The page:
Show simple item record

dc.contributor.authorChou, Cedric
dc.contributor.authorVoigtländer, Jens
dc.contributor.authorUlanowski, Zbigniew
dc.contributor.authorHerenz, Paul
dc.contributor.authorBieligk, Henner
dc.contributor.authorClauss, Tina
dc.contributor.authorNiedermeier, Dennis
dc.contributor.authorHartmann, Susan
dc.contributor.authorRitter, Georg
dc.contributor.authorStratmann, F.
dc.date.accessioned2018-09-04T00:13:09Z
dc.date.available2018-09-04T00:13:09Z
dc.date.issued2018-09-27
dc.identifier.citationChou , C , Voigtländer , J , Ulanowski , Z , Herenz , P , Bieligk , H , Clauss , T , Niedermeier , D , Hartmann , S , Ritter , G & Stratmann , F 2018 , ' Surface roughness during depositional growth and sublimation of ice crystals ' , Atmospheric Chemistry and Physics , vol. 18 , no. 18 , pp. 13687-13702 . https://doi.org/10.5194/acp-2018-254
dc.identifier.issn1680-7316
dc.identifier.otherPURE: 15270964
dc.identifier.otherPURE UUID: 1e26906d-3db2-4648-8d69-8bee2f0e0a00
dc.identifier.otherScopus: 85054140401
dc.identifier.otherORCID: /0000-0003-4761-6980/work/62748727
dc.identifier.urihttp://hdl.handle.net/2299/20504
dc.descriptionFull version of an earlier discussion paper (Chou et al. 2018)
dc.description.abstractIce surface properties can modify the scattering properties of atmospheric ice crystals and therefore affect the radiative properties of mixed-phase and cirrus clouds. The Ice Roughness Investigation System (IRIS) is a new laboratory setup designed to investigate the conditions under which roughness develops on single ice crystals, based on their size, morphology and growth conditions (relative humidity and temperature). Ice roughness is quantified through the analysis of speckle in 2-D light-scattering patterns. Characterization of the setup shows that a supersaturation of 20 % with respect to ice and a temperature at the sample position as low as-40 °C could be achieved within IRIS. Investigations of the influence of humidity show that higher supersaturations with respect to ice lead to enhanced roughness and irregularities of ice crystal surfaces. Moreover, relative humidity oscillations lead to gradual ratcheting-up of roughness and irregularities, as the crystals undergo repeated growth-sublimation cycles. This memory effect also appears to result in reduced growth rates in later cycles. Thus, growth history, as well as supersaturation and temperature, influences ice crystal growth and properties, and future atmospheric models may benefit from its inclusion in the cloud evolution process and allow more accurate representation of not just roughness but crystal size too, and possibly also electrification properties.en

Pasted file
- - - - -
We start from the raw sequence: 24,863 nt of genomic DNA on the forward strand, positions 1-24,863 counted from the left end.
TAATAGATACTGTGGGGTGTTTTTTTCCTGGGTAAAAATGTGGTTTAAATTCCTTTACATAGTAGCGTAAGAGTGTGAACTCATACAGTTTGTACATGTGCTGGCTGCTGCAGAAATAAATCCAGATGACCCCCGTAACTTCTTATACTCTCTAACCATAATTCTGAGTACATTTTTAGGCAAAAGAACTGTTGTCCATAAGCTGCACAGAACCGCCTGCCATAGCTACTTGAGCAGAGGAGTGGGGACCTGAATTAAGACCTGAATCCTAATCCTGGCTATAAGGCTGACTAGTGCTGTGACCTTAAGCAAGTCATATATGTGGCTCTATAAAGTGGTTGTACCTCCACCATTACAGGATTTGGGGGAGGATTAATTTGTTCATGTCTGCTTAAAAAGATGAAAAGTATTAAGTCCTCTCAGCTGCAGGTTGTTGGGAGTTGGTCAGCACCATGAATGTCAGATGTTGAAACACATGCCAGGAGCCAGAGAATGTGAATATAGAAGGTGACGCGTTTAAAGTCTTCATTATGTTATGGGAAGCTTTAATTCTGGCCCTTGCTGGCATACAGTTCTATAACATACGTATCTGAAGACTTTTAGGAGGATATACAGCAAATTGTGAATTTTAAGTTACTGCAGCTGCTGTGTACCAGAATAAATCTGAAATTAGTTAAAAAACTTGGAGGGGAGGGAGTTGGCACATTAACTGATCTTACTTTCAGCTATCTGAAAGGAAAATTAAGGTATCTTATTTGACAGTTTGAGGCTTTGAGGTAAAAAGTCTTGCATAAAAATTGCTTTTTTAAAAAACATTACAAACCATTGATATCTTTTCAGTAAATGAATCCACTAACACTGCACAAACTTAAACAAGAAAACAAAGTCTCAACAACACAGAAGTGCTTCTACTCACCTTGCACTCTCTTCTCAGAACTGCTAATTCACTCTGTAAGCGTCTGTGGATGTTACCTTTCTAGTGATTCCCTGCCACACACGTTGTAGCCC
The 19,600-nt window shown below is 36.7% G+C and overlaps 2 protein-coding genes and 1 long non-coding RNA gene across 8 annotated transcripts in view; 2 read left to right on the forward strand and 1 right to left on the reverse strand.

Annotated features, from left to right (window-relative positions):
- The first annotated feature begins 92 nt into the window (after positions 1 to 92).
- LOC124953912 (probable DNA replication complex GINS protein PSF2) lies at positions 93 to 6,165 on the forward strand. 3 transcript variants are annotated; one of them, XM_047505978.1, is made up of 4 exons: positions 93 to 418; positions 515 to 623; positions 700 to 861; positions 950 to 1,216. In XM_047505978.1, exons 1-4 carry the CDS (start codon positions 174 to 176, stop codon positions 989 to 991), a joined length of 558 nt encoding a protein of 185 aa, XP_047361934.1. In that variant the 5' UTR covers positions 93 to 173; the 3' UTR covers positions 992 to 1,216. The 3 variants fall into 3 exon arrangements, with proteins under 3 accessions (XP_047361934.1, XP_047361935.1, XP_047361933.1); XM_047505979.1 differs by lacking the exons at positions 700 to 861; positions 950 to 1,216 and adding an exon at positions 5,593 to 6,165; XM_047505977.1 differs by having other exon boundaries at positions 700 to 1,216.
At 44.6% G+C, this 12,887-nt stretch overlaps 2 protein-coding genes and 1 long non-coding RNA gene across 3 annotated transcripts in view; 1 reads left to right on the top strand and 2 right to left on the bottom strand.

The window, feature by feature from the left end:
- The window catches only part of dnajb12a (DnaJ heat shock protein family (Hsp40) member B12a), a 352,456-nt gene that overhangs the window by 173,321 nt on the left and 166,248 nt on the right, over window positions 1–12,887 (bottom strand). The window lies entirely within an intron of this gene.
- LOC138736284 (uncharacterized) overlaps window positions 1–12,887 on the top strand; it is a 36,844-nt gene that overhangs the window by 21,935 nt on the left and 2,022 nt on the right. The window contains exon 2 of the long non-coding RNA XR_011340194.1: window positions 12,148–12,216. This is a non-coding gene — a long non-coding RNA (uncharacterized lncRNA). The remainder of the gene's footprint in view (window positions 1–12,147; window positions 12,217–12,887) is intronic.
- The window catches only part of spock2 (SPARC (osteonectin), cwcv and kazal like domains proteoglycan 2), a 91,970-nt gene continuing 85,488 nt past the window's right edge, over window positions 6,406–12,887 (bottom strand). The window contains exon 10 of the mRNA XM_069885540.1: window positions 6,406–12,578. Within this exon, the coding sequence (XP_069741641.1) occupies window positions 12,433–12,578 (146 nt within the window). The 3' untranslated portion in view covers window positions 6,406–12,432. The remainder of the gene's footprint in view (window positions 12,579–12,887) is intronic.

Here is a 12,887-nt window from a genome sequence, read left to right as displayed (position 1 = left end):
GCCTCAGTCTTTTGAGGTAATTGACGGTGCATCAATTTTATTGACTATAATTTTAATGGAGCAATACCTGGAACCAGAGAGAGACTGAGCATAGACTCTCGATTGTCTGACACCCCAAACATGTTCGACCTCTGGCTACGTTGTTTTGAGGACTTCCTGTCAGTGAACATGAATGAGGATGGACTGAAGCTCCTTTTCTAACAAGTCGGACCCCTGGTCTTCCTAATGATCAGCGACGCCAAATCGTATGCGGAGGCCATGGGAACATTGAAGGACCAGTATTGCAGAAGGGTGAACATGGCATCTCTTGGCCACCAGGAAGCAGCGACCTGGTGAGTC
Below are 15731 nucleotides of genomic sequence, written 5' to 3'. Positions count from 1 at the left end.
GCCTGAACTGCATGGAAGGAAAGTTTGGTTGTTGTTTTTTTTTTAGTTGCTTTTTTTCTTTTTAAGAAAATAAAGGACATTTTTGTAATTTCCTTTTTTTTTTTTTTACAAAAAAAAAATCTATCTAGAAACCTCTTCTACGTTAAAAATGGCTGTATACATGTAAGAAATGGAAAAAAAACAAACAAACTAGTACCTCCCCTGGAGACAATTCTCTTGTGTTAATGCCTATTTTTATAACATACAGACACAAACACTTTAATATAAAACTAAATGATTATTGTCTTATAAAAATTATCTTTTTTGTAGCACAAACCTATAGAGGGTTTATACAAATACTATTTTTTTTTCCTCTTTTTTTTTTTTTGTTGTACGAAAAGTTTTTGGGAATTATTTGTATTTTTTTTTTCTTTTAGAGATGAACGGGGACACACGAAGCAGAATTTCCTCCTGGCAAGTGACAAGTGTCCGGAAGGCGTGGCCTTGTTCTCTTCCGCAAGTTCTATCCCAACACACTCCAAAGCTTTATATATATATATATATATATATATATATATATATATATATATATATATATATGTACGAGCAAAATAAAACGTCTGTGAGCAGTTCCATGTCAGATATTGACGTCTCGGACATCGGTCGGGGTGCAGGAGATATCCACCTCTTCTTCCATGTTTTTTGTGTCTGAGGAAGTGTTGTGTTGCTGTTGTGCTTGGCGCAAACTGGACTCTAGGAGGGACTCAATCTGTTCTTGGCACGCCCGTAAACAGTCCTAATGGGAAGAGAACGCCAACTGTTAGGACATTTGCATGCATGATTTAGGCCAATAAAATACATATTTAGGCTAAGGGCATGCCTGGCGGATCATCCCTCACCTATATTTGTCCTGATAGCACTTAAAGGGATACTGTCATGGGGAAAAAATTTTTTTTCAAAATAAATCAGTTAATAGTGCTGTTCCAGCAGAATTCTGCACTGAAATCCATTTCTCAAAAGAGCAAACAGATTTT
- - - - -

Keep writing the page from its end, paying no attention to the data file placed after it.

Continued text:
dc.format.extent16
dc.language.isoeng
dc.relation.ispartofAtmospheric Chemistry and Physics
dc.subjectAtmospheric Science
dc.titleSurface roughness during depositional growth and sublimation of ice crystalsen
dc.contributor.institutionCentre for Atmospheric and Climate Physics Research
dc.contributor.institutionLight Scattering & Radiactive Properties
dc.contributor.institutionSchool of Physics, Astronomy and Mathematics
dc.description.statusPeer reviewed
dc.identifier.urlhttp://www.scopus.com/inward/record.url?scp=85054140401&partnerID=8YFLogxK
rioxxterms.versionVoR
rioxxterms.versionofrecordhttps://doi.org/10.5194/acp-2018-254
rioxxterms.typeJournal Article/Review
herts.preservation.rarelyaccessedtrue


Files in this item

Thumbnail

This item appears in the following Collection(s)

Show simple item record